You don’t have to travel abroad to enjoy kayaking, the UK has some great spots for this exhilarating, fun and fitness-inducing water sport. This blog suggests some of the best places to kayak in the UK.
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Cover wherever you go – the best places to kayak UK
At the risk of overlooking some of your favourite stretches of water, the following are some suggestions for kayaking destinations around the UK – whatever your level of skills and expertise.
River kayaks tend to be shorter than their sea-faring counterpart, with sea kayaks longer, slimmer and pointier at the ends.
If there’s one river in the UK you’ll want to kayak, it has to be “Old Father Thames”. Practically anywhere along this most iconic of waterways will make for safe and easy-going exploration – with plenty of points of historic interest to stop off along the way.
There are 137 miles of navigable river, but for that sense of all that is quintessentially England, paddle the stretch between Oxford and Windsor. There are lots of quaint pubs along the stretch as well as camping facilities.
If you want heart-stopping white-water kayaking take to the stretch of the River Allen, in Northumberland, between Cupola Bridge and Allen Banks – it offers one of the best kayaking routes for variety, spills, and challenges. Do note it is best suited to experienced white-water kayakers.
As the River Wye makes its – mostly sedate – way through Wales to the sea, there are kayaking conditions to suit both the novice and the more experienced sportsman in search of faster-flowing rapids towards the end of the route.
Great Glen Canoe Trail
If it’s a marathon cruise along relatively quiet and peaceful waters you crave, then there’s nowhere that can touch this epic paddle from one side of Scotland to the other.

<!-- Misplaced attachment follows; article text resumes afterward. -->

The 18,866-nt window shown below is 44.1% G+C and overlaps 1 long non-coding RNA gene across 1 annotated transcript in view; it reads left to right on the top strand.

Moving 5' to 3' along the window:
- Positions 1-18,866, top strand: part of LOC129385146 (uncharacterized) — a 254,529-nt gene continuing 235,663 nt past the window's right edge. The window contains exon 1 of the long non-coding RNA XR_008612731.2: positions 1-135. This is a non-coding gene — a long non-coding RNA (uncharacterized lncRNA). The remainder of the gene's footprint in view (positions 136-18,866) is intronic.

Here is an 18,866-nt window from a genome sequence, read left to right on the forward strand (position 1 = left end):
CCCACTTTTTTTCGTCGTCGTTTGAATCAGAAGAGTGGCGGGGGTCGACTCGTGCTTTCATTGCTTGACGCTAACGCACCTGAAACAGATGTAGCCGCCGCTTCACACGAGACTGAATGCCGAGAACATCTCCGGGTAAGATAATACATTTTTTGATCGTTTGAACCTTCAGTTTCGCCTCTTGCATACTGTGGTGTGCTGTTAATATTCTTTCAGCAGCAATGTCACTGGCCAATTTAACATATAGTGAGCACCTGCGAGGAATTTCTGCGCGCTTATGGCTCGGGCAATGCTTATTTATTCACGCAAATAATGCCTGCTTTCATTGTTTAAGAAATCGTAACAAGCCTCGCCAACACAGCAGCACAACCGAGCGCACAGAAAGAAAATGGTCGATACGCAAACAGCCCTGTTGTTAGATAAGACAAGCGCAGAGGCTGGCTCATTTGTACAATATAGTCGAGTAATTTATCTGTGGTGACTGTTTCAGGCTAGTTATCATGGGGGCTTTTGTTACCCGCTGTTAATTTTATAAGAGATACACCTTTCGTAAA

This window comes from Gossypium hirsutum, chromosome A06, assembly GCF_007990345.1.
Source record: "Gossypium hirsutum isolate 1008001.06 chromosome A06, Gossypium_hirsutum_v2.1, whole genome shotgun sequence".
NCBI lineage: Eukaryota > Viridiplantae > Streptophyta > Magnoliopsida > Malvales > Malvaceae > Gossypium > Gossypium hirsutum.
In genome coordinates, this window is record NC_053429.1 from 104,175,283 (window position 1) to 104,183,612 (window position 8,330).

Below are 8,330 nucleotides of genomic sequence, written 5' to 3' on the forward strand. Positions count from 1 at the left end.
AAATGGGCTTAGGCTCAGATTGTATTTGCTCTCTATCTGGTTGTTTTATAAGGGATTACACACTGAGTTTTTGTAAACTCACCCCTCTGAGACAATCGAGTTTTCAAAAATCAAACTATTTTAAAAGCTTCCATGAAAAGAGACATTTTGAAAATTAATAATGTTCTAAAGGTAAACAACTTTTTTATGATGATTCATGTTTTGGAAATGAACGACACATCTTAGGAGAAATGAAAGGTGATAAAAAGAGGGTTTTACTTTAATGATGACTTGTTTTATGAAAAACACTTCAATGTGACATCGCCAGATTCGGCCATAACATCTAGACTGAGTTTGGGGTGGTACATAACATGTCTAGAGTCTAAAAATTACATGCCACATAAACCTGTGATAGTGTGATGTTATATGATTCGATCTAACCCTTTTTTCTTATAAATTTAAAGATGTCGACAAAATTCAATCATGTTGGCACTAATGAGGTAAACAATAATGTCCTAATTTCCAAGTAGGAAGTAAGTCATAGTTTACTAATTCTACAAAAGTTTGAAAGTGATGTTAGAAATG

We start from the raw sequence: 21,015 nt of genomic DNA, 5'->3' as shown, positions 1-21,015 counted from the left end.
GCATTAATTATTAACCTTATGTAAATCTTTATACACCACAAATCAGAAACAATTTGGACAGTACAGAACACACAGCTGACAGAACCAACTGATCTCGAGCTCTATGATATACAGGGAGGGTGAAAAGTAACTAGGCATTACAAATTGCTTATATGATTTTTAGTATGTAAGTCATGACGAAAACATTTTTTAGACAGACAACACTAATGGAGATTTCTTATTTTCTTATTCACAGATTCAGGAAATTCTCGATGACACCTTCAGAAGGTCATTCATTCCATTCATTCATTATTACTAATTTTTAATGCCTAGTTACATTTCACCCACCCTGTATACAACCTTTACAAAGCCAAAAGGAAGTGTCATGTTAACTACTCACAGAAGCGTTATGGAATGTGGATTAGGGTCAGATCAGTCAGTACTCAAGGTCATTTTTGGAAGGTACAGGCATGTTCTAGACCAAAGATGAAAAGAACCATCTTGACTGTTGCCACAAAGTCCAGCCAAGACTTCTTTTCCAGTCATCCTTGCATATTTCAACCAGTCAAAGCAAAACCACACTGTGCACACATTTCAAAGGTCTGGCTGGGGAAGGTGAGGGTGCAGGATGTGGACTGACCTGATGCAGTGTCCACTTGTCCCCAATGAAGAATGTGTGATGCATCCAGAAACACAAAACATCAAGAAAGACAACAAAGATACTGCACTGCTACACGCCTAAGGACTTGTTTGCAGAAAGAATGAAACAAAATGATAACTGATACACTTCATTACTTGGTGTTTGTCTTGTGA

This long-distance canoe trail offers dedicated facilities such as low-level pontoons. It follows the 22 miles of the Caledonian Canal but for the remainder of the 38 miles it also takes in some of the most famous lochs of the Highlands – including Loch Ness – to make it one of the most stunning and picturesque routes to be followed anywhere in Scotland. It also offers a unique opportunity to paddle from the Atlantic to the North Sea.
Your introduction to coastal kayaking could start in no better place than in Pembrokeshire, South Wales.
Much of the coastline offers tranquil paddling with numerous caves, cliffs, and small secluded beaches to explore. But there is also much wilder kayaking to be had amid the world-famous “Bitches” near St Davids. Here, some of the strongest and fastest tidal flows of the British Isles create huge whirlpools, waves, and eddies to be braved only by the most experienced kayakers.
Calmer waters might be found off the county of Dorset and its World Heritage Jurassic Coast.
The dramatic coastline can be explored by kayak, with resting places in the quiet and sheltered waters of Lulworth Cove or when exploring the geological wonder that is Durdle Door – a natural limestone archway you can get close to as you negotiate the natural “doorway”.
For even more sheltered waters in the majesty of the Scotland’s Trossachs National Park, the “bonnie banks of Loch Lomond” offer countless destinations to which any avid kayaker will want to return time and time again.
Here in Britain, we are blessed with a land full of variety and diversity – never more so than when viewed from the water. Whether your kayak takes to the river, lakes, lochs, or coastal waters, you will be spoilt for choice in coming up with your own list of the best places to Kayak UK.